By tauber
#34615
Famoudou Konate Workshops in The Gambia!
1-18-2015

We are announcing to some of the public now the Famoudou Konaté Workshops series on our Trip To Africa in The Gambia 2015 —— January 18, 2015 to February 4, 2015. This is exciting! Your chance to study with the Grandmaster and his crew in an intimate setting near the ocean in the beautiful, safe Gambia. We need 10 - 20 students to make this happen. Famoudou is very excited about the possibilities and he sounds strong like always. He says he will make it extra special!

If you have studied with Famoudou and the crew before, you know. If you are unsure, ask around. And the way we handle workshops is unparalleled. Food will be traditional African or European, your choice. Vegan options available. If interested, call, write of text as time is short. We will help you every step of the way. Our organization will treat you like family and give you as much support to make this happen for you! Alan

For more info and to register, 
http://www.triptoafrica.org or http://www.famoudou.com

Alan Tauber

DrumConnection
Boston, MA
Phone: 001 617 686 6080
Last edited by tauber on Fri Nov 21, 2014 7:59 am, edited 3 times in total.
User avatar
By michi
#34635
I wouldn't be too alarmist about it. 65 cases in Guinea is a vanishingly small number compared to the millions of people living there. Not that I want to belittle things: ebola is serious. But we tend to go overboard when things like that happen. Your chance of catching ebola in Conakry right now is probably two orders of magnitude smaller than getting run over by a car tomorrow…

Michi.
#34647
michi wrote:65 cases in Guinea is a vanishingly small number compared to the millions of people living there.
You mean Conakry, right? In Guinea in total it's hundreds. And while 65 cases in a city of two million do not seem to be an awful lot, it's the fact that the situation is getting out of control for the authorities and doctors that is alarming. And I still remember how josh felt when his wife was around in Conakry and only a few cases where reported in Conakry...
Last edited by djembefeeling on Sat Jun 28, 2014 7:54 am, edited 1 time in total.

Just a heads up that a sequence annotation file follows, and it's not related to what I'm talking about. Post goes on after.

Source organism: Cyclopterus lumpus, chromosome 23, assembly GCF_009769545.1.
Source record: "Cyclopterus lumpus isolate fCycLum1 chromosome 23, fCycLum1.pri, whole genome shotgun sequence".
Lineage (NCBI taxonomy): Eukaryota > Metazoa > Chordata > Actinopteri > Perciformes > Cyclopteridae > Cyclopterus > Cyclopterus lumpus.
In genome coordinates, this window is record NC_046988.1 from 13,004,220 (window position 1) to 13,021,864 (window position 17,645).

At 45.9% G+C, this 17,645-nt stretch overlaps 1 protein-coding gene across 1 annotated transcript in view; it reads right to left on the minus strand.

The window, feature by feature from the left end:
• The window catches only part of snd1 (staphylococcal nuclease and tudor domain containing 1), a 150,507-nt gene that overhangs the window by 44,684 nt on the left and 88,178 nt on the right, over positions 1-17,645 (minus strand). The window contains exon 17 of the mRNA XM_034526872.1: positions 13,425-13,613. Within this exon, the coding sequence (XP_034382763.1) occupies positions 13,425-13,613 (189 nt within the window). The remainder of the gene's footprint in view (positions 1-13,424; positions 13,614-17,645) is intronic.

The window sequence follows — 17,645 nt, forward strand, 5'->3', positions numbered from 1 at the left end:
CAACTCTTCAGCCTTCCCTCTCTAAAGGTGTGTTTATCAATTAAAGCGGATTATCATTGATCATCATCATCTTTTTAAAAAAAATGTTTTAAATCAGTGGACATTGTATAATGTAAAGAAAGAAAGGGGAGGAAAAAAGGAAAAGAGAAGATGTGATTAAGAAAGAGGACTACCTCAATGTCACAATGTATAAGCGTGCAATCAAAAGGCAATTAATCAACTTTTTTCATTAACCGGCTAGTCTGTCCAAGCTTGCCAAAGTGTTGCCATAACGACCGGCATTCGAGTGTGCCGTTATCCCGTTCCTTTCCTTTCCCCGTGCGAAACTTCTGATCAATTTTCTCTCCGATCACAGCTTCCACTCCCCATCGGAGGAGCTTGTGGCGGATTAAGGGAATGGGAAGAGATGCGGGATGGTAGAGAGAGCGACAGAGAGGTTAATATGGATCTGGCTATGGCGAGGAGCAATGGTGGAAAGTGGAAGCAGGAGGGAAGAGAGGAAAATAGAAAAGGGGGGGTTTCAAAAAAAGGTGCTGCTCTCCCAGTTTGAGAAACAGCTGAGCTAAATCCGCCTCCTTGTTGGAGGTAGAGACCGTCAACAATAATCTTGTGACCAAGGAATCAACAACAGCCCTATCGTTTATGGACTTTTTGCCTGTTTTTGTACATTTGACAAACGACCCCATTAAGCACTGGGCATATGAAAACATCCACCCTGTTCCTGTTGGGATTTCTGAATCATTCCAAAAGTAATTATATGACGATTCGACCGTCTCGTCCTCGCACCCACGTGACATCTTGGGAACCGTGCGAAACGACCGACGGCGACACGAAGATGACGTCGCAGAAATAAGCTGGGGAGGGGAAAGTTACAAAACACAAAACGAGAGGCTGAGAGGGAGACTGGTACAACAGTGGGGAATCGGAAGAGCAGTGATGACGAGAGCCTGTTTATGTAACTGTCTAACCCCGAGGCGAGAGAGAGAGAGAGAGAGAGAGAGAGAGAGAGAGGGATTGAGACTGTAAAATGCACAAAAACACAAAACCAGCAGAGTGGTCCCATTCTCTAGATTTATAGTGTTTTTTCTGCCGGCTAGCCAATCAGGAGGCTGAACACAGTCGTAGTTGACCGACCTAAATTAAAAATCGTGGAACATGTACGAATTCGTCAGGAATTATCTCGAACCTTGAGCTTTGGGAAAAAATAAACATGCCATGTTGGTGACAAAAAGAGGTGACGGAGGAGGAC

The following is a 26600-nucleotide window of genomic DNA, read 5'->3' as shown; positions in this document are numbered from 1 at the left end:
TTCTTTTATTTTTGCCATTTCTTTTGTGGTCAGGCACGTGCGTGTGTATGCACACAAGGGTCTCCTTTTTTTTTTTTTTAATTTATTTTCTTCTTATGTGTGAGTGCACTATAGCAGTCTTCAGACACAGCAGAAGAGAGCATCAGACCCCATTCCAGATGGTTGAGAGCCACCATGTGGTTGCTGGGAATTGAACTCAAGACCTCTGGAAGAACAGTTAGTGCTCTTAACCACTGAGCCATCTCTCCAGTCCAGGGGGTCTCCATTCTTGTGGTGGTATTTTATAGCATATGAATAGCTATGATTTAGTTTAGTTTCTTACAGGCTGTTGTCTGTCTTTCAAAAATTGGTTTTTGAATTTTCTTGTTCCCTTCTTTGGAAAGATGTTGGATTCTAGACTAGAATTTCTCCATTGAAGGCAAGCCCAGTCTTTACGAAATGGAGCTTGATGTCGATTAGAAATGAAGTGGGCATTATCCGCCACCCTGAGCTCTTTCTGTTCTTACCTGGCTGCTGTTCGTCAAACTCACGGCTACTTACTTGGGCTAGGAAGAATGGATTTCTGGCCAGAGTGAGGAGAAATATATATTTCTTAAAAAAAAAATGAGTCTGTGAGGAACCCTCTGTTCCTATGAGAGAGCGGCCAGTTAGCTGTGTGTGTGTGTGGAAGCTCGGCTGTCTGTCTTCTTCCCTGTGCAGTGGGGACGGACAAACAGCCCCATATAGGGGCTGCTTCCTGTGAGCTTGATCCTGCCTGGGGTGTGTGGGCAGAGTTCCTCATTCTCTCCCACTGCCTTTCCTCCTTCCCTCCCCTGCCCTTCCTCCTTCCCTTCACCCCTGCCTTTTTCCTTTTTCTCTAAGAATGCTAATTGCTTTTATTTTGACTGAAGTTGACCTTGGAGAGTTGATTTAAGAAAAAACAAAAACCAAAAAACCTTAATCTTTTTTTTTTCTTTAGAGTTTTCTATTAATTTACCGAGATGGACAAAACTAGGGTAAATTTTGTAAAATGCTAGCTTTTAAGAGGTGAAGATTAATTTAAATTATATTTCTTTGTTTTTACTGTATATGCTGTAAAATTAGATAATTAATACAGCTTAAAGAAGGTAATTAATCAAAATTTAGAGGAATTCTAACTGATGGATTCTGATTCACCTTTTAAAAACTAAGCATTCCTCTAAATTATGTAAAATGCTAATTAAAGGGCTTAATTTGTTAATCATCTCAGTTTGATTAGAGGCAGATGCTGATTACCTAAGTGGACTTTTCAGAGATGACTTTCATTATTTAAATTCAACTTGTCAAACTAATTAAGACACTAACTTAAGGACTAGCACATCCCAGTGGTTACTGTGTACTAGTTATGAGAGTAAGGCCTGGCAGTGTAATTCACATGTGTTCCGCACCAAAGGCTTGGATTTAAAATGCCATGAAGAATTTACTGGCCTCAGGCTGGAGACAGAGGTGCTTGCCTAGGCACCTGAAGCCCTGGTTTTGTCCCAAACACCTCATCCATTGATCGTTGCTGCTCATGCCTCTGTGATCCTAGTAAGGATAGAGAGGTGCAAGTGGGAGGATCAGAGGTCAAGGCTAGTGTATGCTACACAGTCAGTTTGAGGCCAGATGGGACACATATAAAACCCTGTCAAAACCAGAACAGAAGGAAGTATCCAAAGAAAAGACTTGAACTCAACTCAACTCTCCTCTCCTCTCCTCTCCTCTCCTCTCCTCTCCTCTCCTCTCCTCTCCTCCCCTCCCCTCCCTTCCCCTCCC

By tauber
#34653
The news doesn't always get it right as those of us who travel to Guinea yearly know very well. Not saying anything bad about anyone at all. That's the nature of news reporting.

There are many other trips planned for Guinea, Mali and other West African drumming and dance communities for this Summer, now, in our Fall and then our Winter. People are signing up with the hope that the trips will run. I know most all the other organizers and will say that it is no one's wish for anyone to travel to a place where they would get sick. I'm a bit like a dad (father) when I am there, or a cruise director and I take care of my students. I make sure they are on all their meds, vitamins, juice or whatever.

In all the years I have run my Guinean trips, there was only one young student who was a little sick for a day or two but he CAME IN that way. So, Guinea climate actually helped heal him.

I assure you we are in touch with my family, all my sisters, cousins, mother, father, and all the extended family in various parts of Guinea, not just conakry and everyone is fine and we expect they will stay fine.

As many Africans will tell you in rhythms and songs or just in talking, "No one knows about tomorrow". We hope that as each day goes by and people are armed with the information on how to handle the current situation, the disease will die out and stop.

No one is running a trip to Guinea to put people in danger and I assure you all the other organizers of their trips have the same take on it. Scaring people is one thing. I think your original question was about did I know. Of course I know. Most all organizers have been to Guinea many times, live there or have family there, and have been through just about every possible weird situation that can happen. So we learn how to do it. I hope you'd consider traveling to study with Famoudou, especially if you never have! He is amazing and the living 'authority' of the djembe aside from being one of the kindest people in the world I have ever met. He teaches all he knows!